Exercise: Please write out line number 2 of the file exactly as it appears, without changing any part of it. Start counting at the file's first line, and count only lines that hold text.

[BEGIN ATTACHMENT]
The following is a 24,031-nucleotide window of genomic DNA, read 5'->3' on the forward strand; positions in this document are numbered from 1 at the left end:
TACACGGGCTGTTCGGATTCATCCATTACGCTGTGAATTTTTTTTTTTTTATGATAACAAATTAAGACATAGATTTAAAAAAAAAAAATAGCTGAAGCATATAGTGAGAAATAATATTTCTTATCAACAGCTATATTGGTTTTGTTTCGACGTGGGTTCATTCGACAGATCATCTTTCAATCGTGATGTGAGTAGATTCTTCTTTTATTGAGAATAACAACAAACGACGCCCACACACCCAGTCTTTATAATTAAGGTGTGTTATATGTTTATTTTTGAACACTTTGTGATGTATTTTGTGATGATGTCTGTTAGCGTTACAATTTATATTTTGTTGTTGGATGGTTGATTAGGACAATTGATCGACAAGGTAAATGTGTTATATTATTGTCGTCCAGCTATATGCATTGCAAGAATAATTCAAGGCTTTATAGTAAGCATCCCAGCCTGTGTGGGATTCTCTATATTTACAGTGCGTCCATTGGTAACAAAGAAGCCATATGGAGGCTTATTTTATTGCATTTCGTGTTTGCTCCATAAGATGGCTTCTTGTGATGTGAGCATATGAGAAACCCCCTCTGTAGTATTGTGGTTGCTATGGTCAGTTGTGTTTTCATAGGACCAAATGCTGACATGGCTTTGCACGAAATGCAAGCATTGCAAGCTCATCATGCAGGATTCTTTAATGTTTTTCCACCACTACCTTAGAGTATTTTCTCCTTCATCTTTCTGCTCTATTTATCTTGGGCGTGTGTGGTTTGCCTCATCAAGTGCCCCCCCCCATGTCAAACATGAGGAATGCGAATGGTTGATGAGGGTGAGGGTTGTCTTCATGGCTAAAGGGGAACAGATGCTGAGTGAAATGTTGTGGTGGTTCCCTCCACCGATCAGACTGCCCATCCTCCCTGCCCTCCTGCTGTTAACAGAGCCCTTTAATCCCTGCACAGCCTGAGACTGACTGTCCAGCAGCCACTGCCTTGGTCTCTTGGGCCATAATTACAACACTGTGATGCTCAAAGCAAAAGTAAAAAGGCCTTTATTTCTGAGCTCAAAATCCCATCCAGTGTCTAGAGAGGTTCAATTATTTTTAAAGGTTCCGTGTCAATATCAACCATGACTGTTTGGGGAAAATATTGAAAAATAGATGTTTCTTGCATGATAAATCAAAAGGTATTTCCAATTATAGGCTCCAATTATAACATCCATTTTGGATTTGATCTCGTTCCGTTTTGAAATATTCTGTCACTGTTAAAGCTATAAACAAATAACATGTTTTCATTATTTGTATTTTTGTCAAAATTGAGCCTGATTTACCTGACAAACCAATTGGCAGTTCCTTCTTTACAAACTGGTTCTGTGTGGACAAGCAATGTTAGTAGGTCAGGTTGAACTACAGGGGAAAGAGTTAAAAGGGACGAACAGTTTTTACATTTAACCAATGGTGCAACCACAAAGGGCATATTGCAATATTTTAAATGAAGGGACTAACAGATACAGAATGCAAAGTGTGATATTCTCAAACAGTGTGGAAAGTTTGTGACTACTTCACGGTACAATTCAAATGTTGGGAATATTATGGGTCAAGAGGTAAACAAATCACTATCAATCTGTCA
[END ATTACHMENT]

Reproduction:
TACACGGGCTGTTCGGATTCATCCATTACGCTGTGAATTTTTTTTTTTTTATGATAACAAATTAAGACATAGATTTAAAAAAAAAAAATAGCTGAAGCATATAGTGAGAAATAATATTTCTTATCAACAGCTATATTGGTTTTGTTTCGACGTGGGTTCATTCGACAGATCATCTTTCAATCGTGATGTGAGTAGATTCTTCTTTTATTGAGAATAACAACAAACGACGCCCACACACCCAGTCTTTATAATTAAGGTGTGTTATATGTTTATTTTTGAACACTTTGTGATGTATTTTGTGATGATGTCTGTTAGCGTTACAATTTATATTTTGTTGTTGGATGGTTGATTAGGACAATTGATCGACAAGGTAAATGTGTTATATTATTGTCGTCCAGCTATATGCATTGCAAGAATAATTCAAGGCTTTATAGTAAGCATCCCAGCCTGTGTGGGATTCTCTATATTTACAGTGCGTCCATTGGTAACAAAGAAGCCATATGGAGGCTTATTTTATTGCATTTCGTGTTTGCTCCATAAGATGGCTTCTTGTGATGTGAGCATATGAGAAACCCCCTCTGTAGTATTGTGGTTGCTATGGTCAGTTGTGTTTTCATAGGACCAAATGCTGACATGGCTTTGCACGAAATGCAAGCATTGCAAGCTCATCATGCAGGATTCTTTAATGTTTTTCCACCACTACCTTAGAGTATTTTCTCCTTCATCTTTCTGCTCTATTTATCTTGGGCGTGTGTGGTTTGCCTCATCAAGTGCCCCCCCCCATGTCAAACATGAGGAATGCGAATGGTTGATGAGGGTGAGGGTTGTCTTCATGGCTAAAGGGGAACAGATGCTGAGTGAAATGTTGTGGTGGTTCCCTCCACCGATCAGACTGCCCATCCTCCCTGCCCTCCTGCTGTTAACAGAGCCCTTTAATCCCTGCACAGCCTGAGACTGACTGTCCAGCAGCCACTGCCTTGGTCTCTTGGGCCATAATTACAACACTGTGATGCTCAAAGCAAAAGTAAAAAGGCCTTTATTTCTGAGCTCAAAATCCCATCCAGTGTCTAGAGAGGTTCAATTATTTTTAAAGGTTCCGTGTCAATATCAACCATGACTGTTTGGGGAAAATATTGAAAAATAGATGTTTCTTGCATGATAAATCAAAAGGTATTTCCAATTATAGGCTCCAATTATAACATCCATTTTGGATTTGATCTCGTTCCGTTTTGAAATATTCTGTCACTGTTAAAGCTATAAACAAATAACATGTTTTCATTATTTGTATTTTTGTCAAAATTGAGCCTGATTTACCTGACAAACCAATTGGCAGTTCCTTCTTTACAAACTGGTTCTGTGTGGACAAGCAATGTTAGTAGGTCAGGTTGAACTACAGGGGAAAGAGTTAAAAGGGACGAACAGTTTTTACATTTAACCAATGGTGCAACCACAAAGGGCATATTGCAATATTTTAAATGAAGGGACTAACAGATACAGAATGCAAAGTGTGATATTCTCAAACAGTGTGGAAAGTTTGTGACTACTTCACGGTACAATTCAAATGTTGGGAATATTATGGGTCAAGAGGTAAACAAATCACTATCAATCTGTCA